New drug-free vibrating pill may help relieve chronic

New drug-free vibrating pill may help relieve chronic constipation

A new electronic pill claims to make a difference in relieving chronic constipation.

Starting this week, doctors can prescribe Vibrant, an unprecedented alternative to traditional laxatives. The patient swallows a capsule, which enters the colon, where it vibrates to stimulate natural bowel movements.

A capsule the size of a typical vitamin pill has been approved in the United StatesThe Food and Drug Administration (FDA) approved Vibrant in August 2022 for the treatment of chronic idiopathic constipation (constipation with no known cause) in people who have not found relief from other laxatives for at least a month.

According to the UCLA Center for Stress and Resilience Neurology, symptoms of chronic constipation include fewer than three bowel movements per week, straining, hard stools, incomplete bowel movements, and an inability to defecate. Up to 63 million people in North America meet diagnostic criteria for chronic constipation.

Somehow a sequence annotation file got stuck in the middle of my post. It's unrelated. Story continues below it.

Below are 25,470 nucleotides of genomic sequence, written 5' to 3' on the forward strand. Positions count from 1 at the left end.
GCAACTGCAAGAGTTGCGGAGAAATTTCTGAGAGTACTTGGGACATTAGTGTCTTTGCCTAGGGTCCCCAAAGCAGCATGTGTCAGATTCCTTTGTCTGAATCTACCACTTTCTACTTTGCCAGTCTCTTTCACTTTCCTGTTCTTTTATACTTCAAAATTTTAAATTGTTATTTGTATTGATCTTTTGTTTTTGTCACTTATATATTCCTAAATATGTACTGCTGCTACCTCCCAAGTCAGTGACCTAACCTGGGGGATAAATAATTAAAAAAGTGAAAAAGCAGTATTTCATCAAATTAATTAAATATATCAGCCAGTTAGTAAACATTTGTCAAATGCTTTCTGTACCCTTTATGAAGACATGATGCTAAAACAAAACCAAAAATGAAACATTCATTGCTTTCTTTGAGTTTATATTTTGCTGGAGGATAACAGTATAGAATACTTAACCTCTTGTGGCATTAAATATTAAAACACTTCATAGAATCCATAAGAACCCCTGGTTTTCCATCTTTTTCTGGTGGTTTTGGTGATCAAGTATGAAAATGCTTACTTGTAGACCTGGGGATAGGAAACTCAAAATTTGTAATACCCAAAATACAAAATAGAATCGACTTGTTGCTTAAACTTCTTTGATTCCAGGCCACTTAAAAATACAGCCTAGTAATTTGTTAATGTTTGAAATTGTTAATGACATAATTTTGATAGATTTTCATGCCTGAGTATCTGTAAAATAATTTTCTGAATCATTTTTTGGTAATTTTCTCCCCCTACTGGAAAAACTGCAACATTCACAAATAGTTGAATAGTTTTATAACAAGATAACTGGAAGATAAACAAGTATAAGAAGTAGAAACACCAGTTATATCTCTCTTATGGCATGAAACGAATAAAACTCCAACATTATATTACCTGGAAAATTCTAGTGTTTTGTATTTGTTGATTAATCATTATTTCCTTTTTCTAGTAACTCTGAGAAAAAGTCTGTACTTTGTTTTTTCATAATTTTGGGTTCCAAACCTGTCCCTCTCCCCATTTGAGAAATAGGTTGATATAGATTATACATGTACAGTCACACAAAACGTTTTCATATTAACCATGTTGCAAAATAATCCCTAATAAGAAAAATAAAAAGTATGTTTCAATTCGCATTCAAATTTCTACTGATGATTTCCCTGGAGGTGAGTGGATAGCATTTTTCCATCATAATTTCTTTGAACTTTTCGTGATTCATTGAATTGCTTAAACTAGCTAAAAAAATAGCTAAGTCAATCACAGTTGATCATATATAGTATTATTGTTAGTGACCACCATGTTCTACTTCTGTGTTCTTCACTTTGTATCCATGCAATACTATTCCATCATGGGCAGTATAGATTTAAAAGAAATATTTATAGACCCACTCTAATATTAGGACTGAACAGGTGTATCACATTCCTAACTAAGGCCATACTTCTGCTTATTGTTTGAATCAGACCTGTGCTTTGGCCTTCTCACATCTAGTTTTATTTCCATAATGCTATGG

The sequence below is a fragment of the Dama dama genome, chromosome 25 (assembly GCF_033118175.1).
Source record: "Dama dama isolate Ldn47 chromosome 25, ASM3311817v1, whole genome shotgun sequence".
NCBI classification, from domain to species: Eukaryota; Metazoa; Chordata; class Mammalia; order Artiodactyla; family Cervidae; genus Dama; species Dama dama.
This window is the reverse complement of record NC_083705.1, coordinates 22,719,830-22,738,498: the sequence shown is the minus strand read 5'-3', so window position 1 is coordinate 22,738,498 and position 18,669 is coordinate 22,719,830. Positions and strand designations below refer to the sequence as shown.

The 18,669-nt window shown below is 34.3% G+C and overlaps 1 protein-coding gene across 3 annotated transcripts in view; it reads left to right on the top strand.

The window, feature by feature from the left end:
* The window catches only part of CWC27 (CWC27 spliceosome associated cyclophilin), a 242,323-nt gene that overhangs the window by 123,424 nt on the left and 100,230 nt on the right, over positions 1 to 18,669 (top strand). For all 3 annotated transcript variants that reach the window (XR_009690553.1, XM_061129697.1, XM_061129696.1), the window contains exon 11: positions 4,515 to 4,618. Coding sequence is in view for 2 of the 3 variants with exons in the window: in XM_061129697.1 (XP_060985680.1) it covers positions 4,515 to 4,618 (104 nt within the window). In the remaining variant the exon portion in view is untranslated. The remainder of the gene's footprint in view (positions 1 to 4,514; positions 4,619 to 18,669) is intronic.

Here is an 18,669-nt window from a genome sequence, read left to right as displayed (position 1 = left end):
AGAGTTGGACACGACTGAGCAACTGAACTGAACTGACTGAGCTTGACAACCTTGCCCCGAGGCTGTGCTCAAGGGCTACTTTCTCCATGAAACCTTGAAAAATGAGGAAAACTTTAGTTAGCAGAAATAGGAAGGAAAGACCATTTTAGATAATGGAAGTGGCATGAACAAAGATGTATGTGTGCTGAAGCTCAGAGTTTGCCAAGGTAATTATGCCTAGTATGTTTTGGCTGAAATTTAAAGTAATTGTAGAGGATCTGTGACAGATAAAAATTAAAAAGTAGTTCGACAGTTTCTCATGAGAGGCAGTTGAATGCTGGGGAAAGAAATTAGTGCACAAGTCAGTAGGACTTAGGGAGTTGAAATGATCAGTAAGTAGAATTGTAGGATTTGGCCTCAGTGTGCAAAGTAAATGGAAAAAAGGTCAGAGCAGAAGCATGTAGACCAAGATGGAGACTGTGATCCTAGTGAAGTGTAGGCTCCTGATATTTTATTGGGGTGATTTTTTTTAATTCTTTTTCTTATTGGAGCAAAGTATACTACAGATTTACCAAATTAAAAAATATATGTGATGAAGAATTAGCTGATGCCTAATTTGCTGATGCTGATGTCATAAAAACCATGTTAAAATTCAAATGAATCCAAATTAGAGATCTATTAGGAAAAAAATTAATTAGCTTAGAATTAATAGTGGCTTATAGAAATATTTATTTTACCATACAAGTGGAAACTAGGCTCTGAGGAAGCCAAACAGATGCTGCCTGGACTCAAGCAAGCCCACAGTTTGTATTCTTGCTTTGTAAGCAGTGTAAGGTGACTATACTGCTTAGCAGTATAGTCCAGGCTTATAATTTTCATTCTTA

“Vibrant should be considered as another tool available to help patients, but it is not a cure for constipation,” says Dr. Linda Nguyen, a gastroenterologist at Stanford Health Care in Redwood City, California, who is not affiliated with the company that creates vibrancy.”Diet, lifestyle and other factors that can influence constipation should always be part of every patient’s treatment plan.”

How does the vibratory pill work?
Vibrant contains a tiny microchip programmed to start vibrating when the pill reaches the colon, around 14 hours after ingestion. The capsule causes small vibrations in the colon for two periods of two hours each, six hours apart.

“The vibration lasts for a few seconds, then goes off and on again,” says Dr. Satish Rao, MD, director of the Clinical Research Center in Digestive Health at Augusta University Medical College of Georgia.“These vibrations trigger local muscle contractions, causing the stool to move.”

Once the pill has passed through the colon, it leaves the body with the stool.

dr Rao led the research that led to FDA approval. For eight weeks, he and his colleagues followed 312 chronic constipation patients at more than 90 clinical centers across the United States, who received either a Vibrant pill or a placebo (a dummy pill) five times a week each day.

The researchers found that about 39 percent of patients treated with Vibrant had one or more extra spontaneous bowel movements per week since starting treatment; 22 percent in the placebo group had a similar increase. The study found that nearly 23 percent of patients who received Vibrant had two or more extra bowel movements per week, compared with about 11 percent in the placebo group.

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